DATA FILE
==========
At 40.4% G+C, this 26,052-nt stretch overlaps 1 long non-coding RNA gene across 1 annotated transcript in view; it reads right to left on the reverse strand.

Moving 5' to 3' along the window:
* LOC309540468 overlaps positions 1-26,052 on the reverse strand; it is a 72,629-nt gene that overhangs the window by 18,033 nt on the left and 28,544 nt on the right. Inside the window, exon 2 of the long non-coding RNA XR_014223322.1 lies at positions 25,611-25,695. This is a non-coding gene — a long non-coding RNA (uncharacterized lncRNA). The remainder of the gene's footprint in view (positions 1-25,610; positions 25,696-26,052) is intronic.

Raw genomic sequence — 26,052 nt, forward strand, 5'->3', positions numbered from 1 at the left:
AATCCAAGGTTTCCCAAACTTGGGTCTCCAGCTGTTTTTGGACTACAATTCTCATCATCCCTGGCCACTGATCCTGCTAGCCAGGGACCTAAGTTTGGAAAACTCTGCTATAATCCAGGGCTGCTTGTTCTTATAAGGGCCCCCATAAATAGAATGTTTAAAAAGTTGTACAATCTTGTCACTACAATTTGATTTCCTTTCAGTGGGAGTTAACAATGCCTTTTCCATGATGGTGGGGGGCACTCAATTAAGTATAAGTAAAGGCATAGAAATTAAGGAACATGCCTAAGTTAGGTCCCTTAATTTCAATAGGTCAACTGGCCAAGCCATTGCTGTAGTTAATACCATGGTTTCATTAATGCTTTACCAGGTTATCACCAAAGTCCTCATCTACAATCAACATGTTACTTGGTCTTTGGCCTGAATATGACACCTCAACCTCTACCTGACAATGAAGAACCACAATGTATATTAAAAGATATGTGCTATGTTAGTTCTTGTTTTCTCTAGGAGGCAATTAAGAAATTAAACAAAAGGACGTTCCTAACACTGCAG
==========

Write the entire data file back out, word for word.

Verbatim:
At 40.4% G+C, this 26,052-nt stretch overlaps 1 long non-coding RNA gene across 1 annotated transcript in view; it reads right to left on the reverse strand.

Moving 5' to 3' along the window:
* LOC309540468 overlaps positions 1-26,052 on the reverse strand; it is a 72,629-nt gene that overhangs the window by 18,033 nt on the left and 28,544 nt on the right. Inside the window, exon 2 of the long non-coding RNA XR_014223322.1 lies at positions 25,611-25,695. This is a non-coding gene — a long non-coding RNA (uncharacterized lncRNA). The remainder of the gene's footprint in view (positions 1-25,610; positions 25,696-26,052) is intronic.

Raw genomic sequence — 26,052 nt, forward strand, 5'->3', positions numbered from 1 at the left:
AATCCAAGGTTTCCCAAACTTGGGTCTCCAGCTGTTTTTGGACTACAATTCTCATCATCCCTGGCCACTGATCCTGCTAGCCAGGGACCTAAGTTTGGAAAACTCTGCTATAATCCAGGGCTGCTTGTTCTTATAAGGGCCCCCATAAATAGAATGTTTAAAAAGTTGTACAATCTTGTCACTACAATTTGATTTCCTTTCAGTGGGAGTTAACAATGCCTTTTCCATGATGGTGGGGGGCACTCAATTAAGTATAAGTAAAGGCATAGAAATTAAGGAACATGCCTAAGTTAGGTCCCTTAATTTCAATAGGTCAACTGGCCAAGCCATTGCTGTAGTTAATACCATGGTTTCATTAATGCTTTACCAGGTTATCACCAAAGTCCTCATCTACAATCAACATGTTACTTGGTCTTTGGCCTGAATATGACACCTCAACCTCTACCTGACAATGAAGAACCACAATGTATATTAAAAGATATGTGCTATGTTAGTTCTTGTTTTCTCTAGGAGGCAATTAAGAAATTAAACAAAAGGACGTTCCTAACACTGCAG